There were a few themes I noticed that are pretty sweet. Where the story is pretty thin, the characters are strong, and the film is about who Watson and Holmes are more than anything else. There is this sense of intellectual loneliness about Holmes that Downey really sells. You can see this best at the dinner scene, where he is able to ruthlessly analyze Jude Law's fiancée, to which she gets pissed and throws wine in his face. He never really knows when to turn his brain off (also see Nicholas Angel in Hot Fuzz [2007] yes I went there). There's this place for Holmes at the top of London's intellectual community, and you really get a sense of his frustration with incompetant police chiefs and other members of the Lordship who can't keep up with him. It's tough to be the brightest person in the room, able to see what's wrong with everything else. Holmes doesn't really get a lot of enjoyment out of human interaction, evident from his rare personal relationships and obsession instead with experiments, study and analysis. These kinds of themes are present in a lot of Simpsons episodes (Guess with which character! See "Lisa the Vegetarian" [S7;E5] and "Lisa the Simpson" [S9;E17]). It's a pretty interesting idea.

Spawning off this, there is a bit of debate between the forever battle between Logic and Magic. This is a common Comic Element (see Superman's little-known vulnerability to the inherently chaotic effects of Magic). It's also interesting me to compare to Downey's other major franchise character, Iron Man, whose chief Comic villain is the Mandarin. The Mandarin was set-up precisely to be an adept user of magic that would clash with Tony Stark's faith in machines and techology. This same shit is in Venture Bros, a story arc in New Avengers, the pop culture list is endless. Thus it should be expected that the great logical Holmes should find his villain in the Dark Sorcerer Lord Blackwood. I was relieved at the end that most all of Blackwood's sorcery was reasoned, I think it preserves Holmes' world as one that abides by Holmes rules. This is the same way that the Seinfield universe must abide by Jerry's rules, not the drama of villain Newman. Have I made enough allusions yet?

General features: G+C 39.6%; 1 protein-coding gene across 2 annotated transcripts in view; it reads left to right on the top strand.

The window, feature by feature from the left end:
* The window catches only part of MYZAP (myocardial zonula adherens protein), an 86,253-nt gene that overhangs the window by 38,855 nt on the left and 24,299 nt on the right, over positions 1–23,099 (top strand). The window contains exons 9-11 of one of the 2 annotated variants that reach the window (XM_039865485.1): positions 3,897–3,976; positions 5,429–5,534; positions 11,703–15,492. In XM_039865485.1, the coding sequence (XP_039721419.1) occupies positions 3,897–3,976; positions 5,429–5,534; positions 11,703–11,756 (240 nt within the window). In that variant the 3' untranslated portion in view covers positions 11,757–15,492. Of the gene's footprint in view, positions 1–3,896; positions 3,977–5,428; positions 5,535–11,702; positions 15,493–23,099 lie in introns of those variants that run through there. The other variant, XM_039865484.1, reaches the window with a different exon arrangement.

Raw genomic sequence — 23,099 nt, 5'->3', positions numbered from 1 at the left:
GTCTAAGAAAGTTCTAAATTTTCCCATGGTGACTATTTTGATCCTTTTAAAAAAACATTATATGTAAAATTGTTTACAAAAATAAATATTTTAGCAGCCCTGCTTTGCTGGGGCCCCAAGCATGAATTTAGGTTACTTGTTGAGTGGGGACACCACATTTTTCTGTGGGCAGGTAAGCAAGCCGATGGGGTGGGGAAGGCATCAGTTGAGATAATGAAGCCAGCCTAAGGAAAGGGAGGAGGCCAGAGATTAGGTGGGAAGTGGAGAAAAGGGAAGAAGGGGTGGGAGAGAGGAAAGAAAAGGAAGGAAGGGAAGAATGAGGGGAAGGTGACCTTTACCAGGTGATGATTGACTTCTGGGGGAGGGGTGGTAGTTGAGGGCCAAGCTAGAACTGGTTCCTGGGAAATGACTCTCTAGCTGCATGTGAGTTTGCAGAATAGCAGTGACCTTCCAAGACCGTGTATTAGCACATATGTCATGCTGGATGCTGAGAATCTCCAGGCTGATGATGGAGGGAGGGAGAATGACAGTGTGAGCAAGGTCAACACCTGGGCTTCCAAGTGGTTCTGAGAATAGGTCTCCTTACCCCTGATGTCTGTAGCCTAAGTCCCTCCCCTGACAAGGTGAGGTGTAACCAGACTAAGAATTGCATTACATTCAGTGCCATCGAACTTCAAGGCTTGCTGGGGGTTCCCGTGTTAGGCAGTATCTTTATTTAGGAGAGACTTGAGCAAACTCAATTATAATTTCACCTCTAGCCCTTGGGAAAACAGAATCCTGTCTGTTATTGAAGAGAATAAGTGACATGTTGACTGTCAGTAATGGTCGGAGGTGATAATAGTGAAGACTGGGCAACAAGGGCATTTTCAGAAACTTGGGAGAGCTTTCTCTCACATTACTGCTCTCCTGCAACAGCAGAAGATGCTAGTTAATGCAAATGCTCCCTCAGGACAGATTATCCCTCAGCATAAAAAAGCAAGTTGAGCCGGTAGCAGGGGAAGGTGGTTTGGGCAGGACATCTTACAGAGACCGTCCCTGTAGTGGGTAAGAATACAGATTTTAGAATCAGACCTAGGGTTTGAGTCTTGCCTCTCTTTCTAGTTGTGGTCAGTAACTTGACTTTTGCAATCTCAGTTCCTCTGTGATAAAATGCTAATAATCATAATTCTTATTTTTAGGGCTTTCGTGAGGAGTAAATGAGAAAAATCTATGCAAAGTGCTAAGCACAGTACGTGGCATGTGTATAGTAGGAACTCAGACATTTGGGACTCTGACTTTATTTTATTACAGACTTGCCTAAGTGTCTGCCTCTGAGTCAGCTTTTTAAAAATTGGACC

I think this movie fell apart towards the end. While the opening respects the audience, the ending shameless sets us up a sequel, classic blueballs. It is actually identical to Batman Begins (2005) in how the minor villain is done away with while the iconic one (Moriarty) is set-up with his own sinister intro. Holmes is a fine imitator, but I'll take innovation over imitation. Also the end credits had the exact same principle as Tropic Thunder (2008), which I thought had one of the best of the decade. Again, it's some shameless imitation over innovation. If you've seen Holmes recently, keep that in your mind and then watch this video. It's an uncanny similarity and also amusing that Tropc Thunder looks and is coordinated better.

But with all this in the can, I think it's safe to say that Holmes will carry us into the Tweens well. The Downey Decade is officially underway, and although the plot and structure of Holmes is a mere facisimile of films like Batman Begins, I believe the sardonic and assholish yet incredibly competent hero as typified by Downey is here to stay. Keep watching, my fellow filmlovers, over the next ten years and we will see. Here's to the epic Robert Downey, Jr Lumberjack movie (which you know is a role he can pull off) that will outgross Titanic (1997) by the year 2016. Can't wait.